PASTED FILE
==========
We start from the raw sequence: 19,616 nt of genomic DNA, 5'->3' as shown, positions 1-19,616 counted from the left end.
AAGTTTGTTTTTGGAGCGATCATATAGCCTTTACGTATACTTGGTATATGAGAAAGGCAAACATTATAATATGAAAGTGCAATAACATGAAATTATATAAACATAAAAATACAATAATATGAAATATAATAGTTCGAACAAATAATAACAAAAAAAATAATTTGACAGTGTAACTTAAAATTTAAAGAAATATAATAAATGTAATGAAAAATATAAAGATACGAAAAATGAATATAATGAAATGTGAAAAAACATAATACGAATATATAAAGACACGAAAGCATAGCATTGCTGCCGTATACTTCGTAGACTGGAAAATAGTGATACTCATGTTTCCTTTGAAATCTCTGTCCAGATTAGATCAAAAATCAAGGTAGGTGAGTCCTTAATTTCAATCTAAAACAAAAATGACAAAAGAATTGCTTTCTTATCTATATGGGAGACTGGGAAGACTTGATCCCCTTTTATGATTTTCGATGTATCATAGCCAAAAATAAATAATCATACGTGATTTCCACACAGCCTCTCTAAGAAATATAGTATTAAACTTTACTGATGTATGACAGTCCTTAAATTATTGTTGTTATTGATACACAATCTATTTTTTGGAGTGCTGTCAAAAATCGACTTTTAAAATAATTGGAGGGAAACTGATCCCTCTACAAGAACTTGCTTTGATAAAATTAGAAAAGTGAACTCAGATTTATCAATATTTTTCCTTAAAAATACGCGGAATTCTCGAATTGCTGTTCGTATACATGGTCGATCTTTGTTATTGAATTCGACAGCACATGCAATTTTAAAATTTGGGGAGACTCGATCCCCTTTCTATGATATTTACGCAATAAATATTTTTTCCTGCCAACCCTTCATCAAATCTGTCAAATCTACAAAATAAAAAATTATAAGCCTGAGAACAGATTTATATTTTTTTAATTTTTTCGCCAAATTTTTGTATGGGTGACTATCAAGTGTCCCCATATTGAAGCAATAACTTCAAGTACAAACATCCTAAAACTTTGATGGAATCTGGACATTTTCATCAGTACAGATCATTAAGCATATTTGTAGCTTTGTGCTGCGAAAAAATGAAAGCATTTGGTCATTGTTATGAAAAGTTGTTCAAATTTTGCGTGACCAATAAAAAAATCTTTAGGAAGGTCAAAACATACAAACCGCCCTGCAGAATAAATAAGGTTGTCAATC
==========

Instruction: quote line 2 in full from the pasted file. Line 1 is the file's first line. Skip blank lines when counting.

AAGTTTGTTTTTGGAGCGATCATATAGCCTTTACGTATACTTGGTATATGAGAAAGGCAAACATTATAATATGAAAGTGCAATAACATGAAATTATATAAACATAAAAATACAATAATATGAAATATAATAGTTCGAACAAATAATAACAAAAAAAATAATTTGACAGTGTAACTTAAAATTTAAAGAAATATAATAAATGTAATGAAAAATATAAAGATACGAAAAATGAATATAATGAAATGTGAAAAAACATAATACGAATATATAAAGACACGAAAGCATAGCATTGCTGCCGTATACTTCGTAGACTGGAAAATAGTGATACTCATGTTTCCTTTGAAATCTCTGTCCAGATTAGATCAAAAATCAAGGTAGGTGAGTCCTTAATTTCAATCTAAAACAAAAATGACAAAAGAATTGCTTTCTTATCTATATGGGAGACTGGGAAGACTTGATCCCCTTTTATGATTTTCGATGTATCATAGCCAAAAATAAATAATCATACGTGATTTCCACACAGCCTCTCTAAGAAATATAGTATTAAACTTTACTGATGTATGACAGTCCTTAAATTATTGTTGTTATTGATACACAATCTATTTTTTGGAGTGCTGTCAAAAATCGACTTTTAAAATAATTGGAGGGAAACTGATCCCTCTACAAGAACTTGCTTTGATAAAATTAGAAAAGTGAACTCAGATTTATCAATATTTTTCCTTAAAAATACGCGGAATTCTCGAATTGCTGTTCGTATACATGGTCGATCTTTGTTATTGAATTCGACAGCACATGCAATTTTAAAATTTGGGGAGACTCGATCCCCTTTCTATGATATTTACGCAATAAATATTTTTTCCTGCCAACCCTTCATCAAATCTGTCAAATCTACAAAATAAAAAATTATAAGCCTGAGAACAGATTTATATTTTTTTAATTTTTTCGCCAAATTTTTGTATGGGTGACTATCAAGTGTCCCCATATTGAAGCAATAACTTCAAGTACAAACATCCTAAAACTTTGATGGAATCTGGACATTTTCATCAGTACAGATCATTAAGCATATTTGTAGCTTTGTGCTGCGAAAAAATGAAAGCATTTGGTCATTGTTATGAAAAGTTGTTCAAATTTTGCGTGACCAATAAAAAAATCTTTAGGAAGGTCAAAACATACAAACCGCCCTGCAGAATAAATAAGGTTGTCAATC